• I understand what I’m reading when I know why it matters to me.
  • I’m better at coming up with a solution when I’ve experienced the problem.

See what I mean? Herein lies my love for place-based education, since PBE’s entire focus is on developing stewards by teaching youth through lessons that actually matter to them. When done right, it also helps ensure that improvements happening in a community originate with members of the community, instead of being externally imposed, which substantially improves the odds of positive change taking root for good.

I doubt that teachers would dispute the need for relevance in lesson plans, but that means taking teaching beyond the textbook. This can be messy. Depending on your comfort level in trying something new, it can be a little scary too.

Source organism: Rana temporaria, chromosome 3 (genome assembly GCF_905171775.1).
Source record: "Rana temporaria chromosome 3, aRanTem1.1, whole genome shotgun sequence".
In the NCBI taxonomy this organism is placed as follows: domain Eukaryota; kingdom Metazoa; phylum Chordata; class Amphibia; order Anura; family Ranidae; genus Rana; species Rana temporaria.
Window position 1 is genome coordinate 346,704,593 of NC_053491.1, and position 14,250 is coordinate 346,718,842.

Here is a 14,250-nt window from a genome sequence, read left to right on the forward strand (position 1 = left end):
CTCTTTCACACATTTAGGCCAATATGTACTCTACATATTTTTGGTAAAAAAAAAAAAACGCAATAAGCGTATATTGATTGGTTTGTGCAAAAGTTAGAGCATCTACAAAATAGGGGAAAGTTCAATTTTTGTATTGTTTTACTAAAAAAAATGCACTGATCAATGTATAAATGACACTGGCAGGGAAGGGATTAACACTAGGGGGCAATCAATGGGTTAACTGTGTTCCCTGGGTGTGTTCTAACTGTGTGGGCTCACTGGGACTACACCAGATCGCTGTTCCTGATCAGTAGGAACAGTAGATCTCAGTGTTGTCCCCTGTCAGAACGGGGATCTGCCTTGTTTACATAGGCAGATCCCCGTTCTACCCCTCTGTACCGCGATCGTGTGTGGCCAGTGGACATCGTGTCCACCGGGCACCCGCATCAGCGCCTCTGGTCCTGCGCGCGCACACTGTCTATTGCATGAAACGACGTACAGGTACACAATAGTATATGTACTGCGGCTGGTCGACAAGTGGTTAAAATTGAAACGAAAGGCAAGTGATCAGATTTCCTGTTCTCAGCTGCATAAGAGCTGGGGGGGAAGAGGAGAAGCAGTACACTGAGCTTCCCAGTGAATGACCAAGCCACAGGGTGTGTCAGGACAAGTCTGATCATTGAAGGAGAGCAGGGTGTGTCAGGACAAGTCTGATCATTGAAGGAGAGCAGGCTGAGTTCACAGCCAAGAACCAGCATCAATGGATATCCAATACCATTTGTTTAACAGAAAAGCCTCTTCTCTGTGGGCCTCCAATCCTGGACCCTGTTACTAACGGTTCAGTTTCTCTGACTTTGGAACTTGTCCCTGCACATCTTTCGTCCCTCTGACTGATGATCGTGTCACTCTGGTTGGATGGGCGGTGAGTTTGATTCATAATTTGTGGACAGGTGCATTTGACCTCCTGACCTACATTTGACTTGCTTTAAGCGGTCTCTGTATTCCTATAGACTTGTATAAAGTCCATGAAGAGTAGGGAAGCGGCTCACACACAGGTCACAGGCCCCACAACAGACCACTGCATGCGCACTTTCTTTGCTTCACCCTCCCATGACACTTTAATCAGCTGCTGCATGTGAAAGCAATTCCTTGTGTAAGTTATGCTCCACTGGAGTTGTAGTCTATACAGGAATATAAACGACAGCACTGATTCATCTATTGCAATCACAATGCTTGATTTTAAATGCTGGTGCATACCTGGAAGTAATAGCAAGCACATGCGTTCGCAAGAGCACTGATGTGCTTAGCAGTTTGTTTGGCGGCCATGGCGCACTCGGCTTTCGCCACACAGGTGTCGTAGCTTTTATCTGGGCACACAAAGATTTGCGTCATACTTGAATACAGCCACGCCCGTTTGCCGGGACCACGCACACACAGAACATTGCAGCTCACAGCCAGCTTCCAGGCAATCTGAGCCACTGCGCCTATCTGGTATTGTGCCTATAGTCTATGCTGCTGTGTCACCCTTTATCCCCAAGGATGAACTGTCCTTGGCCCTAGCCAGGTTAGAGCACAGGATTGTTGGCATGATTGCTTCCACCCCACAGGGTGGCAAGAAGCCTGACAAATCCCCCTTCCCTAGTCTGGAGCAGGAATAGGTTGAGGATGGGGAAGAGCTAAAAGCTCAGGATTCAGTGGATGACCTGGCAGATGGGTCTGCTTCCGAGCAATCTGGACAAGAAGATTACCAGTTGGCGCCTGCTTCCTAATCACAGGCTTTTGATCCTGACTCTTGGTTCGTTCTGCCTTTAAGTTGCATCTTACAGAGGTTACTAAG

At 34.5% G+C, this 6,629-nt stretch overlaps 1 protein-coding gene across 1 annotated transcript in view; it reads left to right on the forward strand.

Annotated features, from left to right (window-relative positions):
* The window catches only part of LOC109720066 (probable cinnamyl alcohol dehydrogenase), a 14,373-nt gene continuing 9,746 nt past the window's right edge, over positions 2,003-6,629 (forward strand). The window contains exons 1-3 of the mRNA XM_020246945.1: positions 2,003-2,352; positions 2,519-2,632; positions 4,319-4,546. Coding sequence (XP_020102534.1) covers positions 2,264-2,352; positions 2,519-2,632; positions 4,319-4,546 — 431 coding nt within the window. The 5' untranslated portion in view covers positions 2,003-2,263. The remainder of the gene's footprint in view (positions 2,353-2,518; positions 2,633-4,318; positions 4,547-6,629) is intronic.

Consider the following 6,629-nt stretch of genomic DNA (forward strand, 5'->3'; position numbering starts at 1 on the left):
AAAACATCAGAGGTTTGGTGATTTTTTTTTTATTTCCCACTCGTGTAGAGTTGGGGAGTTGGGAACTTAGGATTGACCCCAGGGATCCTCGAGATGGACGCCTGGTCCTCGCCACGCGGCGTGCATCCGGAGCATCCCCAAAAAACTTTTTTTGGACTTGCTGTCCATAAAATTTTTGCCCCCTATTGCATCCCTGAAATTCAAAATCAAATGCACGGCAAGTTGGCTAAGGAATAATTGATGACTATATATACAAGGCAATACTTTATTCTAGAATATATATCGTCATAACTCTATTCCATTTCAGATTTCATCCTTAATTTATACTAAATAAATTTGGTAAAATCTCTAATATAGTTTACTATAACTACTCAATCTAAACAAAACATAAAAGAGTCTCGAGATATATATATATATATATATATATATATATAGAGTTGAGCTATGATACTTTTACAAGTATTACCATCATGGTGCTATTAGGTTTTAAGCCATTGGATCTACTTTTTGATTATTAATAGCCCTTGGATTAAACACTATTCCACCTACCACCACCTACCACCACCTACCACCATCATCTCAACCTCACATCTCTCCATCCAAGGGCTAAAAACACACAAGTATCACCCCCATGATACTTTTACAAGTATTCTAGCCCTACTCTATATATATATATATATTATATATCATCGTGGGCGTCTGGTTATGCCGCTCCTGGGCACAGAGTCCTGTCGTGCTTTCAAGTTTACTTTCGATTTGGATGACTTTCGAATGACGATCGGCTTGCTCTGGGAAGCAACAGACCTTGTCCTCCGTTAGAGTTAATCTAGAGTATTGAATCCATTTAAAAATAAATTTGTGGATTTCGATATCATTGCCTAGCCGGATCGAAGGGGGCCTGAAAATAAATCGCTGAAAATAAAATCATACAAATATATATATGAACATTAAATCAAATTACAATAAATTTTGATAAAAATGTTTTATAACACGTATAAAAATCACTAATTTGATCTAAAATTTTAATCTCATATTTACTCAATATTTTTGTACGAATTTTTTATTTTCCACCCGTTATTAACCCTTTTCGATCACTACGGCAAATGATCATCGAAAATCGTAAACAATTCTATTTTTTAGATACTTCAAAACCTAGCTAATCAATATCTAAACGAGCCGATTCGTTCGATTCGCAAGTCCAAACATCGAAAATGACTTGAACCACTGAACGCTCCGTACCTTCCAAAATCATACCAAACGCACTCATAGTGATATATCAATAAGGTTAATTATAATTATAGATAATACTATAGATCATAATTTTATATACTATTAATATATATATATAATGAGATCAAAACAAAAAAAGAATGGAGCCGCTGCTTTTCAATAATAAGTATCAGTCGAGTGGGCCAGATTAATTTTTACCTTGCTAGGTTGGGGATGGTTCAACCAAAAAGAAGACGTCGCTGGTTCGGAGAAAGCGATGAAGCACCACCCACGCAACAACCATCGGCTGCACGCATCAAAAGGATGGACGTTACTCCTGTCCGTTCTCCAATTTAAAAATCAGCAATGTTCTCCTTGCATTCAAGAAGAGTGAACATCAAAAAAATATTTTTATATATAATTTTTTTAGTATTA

That’s why we have added a page to this blog showing examples of place-based education.

Please explore these examples and lesson plans! Use them as inspiration to get started in place-based education!

Once you’ve tried out a PBE lesson, you can take it to the next level by finding out what matters to your students, then gearing lessons accordingly. Because we all tend to remember the right road when we’ve had a chance to sit in the driver’s seat.

– Elizabeth Lowe

We’ve always known our Discovering Place educators are pretty darn amazing. So it sure is nice seeing them get the recognition they deserve.

Take Patti Hillaker, for instance. She has positively captivated her students at Beecher’s Riley Alternative Education Center, where she teaches science out of a tank fully of baby salmon, and engages kids with plenty of other cool stuff to make learning relevant.